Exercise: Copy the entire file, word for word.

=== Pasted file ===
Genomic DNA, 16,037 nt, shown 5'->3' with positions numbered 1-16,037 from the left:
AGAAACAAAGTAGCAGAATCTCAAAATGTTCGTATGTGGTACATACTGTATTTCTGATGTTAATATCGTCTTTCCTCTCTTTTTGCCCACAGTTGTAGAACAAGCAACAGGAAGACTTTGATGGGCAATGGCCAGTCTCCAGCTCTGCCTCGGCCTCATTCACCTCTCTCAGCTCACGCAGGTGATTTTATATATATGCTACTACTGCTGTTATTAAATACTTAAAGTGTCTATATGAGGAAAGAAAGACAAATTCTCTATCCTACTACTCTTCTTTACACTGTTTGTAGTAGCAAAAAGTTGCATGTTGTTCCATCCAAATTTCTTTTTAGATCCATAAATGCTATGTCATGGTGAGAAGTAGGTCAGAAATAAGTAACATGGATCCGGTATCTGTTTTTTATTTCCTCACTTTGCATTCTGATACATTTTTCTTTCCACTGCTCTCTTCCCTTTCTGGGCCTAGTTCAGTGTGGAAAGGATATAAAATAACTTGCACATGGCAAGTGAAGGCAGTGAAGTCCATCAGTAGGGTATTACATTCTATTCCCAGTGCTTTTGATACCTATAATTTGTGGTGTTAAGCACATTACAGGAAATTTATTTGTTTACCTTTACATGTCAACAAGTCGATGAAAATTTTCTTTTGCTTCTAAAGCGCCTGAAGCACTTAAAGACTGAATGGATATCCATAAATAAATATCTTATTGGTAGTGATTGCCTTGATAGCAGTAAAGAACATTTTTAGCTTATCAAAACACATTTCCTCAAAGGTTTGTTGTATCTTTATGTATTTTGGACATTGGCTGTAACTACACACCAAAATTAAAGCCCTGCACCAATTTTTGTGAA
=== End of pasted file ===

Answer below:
Genomic DNA, 16,037 nt, shown 5'->3' with positions numbered 1-16,037 from the left:
AGAAACAAAGTAGCAGAATCTCAAAATGTTCGTATGTGGTACATACTGTATTTCTGATGTTAATATCGTCTTTCCTCTCTTTTTGCCCACAGTTGTAGAACAAGCAACAGGAAGACTTTGATGGGCAATGGCCAGTCTCCAGCTCTGCCTCGGCCTCATTCACCTCTCTCAGCTCACGCAGGTGATTTTATATATATGCTACTACTGCTGTTATTAAATACTTAAAGTGTCTATATGAGGAAAGAAAGACAAATTCTCTATCCTACTACTCTTCTTTACACTGTTTGTAGTAGCAAAAAGTTGCATGTTGTTCCATCCAAATTTCTTTTTAGATCCATAAATGCTATGTCATGGTGAGAAGTAGGTCAGAAATAAGTAACATGGATCCGGTATCTGTTTTTTATTTCCTCACTTTGCATTCTGATACATTTTTCTTTCCACTGCTCTCTTCCCTTTCTGGGCCTAGTTCAGTGTGGAAAGGATATAAAATAACTTGCACATGGCAAGTGAAGGCAGTGAAGTCCATCAGTAGGGTATTACATTCTATTCCCAGTGCTTTTGATACCTATAATTTGTGGTGTTAAGCACATTACAGGAAATTTATTTGTTTACCTTTACATGTCAACAAGTCGATGAAAATTTTCTTTTGCTTCTAAAGCGCCTGAAGCACTTAAAGACTGAATGGATATCCATAAATAAATATCTTATTGGTAGTGATTGCCTTGATAGCAGTAAAGAACATTTTTAGCTTATCAAAACACATTTCCTCAAAGGTTTGTTGTATCTTTATGTATTTTGGACATTGGCTGTAACTACACACCAAAATTAAAGCCCTGCACCAATTTTTGTGAA